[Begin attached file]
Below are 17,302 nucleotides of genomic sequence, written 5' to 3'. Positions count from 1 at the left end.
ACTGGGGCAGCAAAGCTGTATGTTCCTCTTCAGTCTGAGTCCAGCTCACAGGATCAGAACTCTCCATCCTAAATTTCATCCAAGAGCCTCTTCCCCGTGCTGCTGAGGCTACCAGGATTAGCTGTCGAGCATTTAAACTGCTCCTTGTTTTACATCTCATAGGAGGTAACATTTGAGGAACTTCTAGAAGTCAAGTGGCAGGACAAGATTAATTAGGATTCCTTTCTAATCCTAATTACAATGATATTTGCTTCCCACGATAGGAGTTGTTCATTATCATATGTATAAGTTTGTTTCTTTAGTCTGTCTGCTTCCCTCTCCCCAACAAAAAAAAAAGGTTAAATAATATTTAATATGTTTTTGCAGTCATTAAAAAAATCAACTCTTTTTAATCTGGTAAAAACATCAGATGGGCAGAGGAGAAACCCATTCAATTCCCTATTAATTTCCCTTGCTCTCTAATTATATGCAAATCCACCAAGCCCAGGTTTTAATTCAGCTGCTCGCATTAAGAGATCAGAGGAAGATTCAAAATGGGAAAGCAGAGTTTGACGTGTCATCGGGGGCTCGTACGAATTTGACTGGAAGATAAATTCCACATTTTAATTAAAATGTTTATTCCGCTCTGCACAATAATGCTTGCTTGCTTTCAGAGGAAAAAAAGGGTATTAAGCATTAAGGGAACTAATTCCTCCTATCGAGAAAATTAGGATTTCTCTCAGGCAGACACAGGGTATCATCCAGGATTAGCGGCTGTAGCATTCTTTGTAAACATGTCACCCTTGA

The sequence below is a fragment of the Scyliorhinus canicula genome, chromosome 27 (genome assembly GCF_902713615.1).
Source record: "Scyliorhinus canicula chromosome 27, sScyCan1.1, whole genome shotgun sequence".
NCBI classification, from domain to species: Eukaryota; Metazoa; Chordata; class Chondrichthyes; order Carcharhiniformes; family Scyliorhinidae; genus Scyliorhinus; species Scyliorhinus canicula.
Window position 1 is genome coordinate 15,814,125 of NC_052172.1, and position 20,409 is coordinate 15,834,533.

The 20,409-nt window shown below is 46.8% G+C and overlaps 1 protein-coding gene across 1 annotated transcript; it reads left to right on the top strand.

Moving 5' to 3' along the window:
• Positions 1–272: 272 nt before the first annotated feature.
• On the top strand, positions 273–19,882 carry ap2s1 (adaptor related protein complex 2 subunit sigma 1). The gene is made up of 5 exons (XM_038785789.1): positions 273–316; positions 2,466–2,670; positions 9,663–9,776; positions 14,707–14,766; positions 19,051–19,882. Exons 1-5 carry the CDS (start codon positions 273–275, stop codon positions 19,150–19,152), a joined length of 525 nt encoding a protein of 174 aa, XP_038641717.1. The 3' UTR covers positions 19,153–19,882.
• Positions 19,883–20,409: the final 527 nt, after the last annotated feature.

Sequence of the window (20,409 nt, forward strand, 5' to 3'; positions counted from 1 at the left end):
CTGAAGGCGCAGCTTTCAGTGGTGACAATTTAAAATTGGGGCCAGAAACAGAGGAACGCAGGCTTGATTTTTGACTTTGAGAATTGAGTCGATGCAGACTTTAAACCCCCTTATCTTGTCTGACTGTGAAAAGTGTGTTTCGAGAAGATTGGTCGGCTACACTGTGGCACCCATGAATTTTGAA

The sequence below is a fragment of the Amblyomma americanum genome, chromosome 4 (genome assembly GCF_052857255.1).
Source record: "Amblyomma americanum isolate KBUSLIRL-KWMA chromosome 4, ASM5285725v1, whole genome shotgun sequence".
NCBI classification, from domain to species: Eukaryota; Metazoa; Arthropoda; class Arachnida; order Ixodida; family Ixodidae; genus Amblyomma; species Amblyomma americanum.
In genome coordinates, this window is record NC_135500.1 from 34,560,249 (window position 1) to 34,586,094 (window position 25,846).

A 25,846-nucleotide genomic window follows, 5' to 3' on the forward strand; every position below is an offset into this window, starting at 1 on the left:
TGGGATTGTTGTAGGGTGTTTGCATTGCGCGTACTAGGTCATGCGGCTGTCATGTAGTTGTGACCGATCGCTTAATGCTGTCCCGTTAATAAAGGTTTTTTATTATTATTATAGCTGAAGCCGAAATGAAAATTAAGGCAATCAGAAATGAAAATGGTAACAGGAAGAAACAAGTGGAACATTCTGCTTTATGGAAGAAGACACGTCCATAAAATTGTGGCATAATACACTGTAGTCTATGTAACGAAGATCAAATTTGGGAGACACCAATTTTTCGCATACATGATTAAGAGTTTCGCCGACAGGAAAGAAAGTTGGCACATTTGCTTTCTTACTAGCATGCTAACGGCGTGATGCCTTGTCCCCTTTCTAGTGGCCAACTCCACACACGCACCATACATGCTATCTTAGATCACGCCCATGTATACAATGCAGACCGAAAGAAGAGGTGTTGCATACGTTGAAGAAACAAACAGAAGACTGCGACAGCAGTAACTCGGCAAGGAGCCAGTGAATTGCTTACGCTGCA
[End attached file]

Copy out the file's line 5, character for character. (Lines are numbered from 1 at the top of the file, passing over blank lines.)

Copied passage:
NCBI classification, from domain to species: Eukaryota; Metazoa; Chordata; class Chondrichthyes; order Carcharhiniformes; family Scyliorhinidae; genus Scyliorhinus; species Scyliorhinus canicula.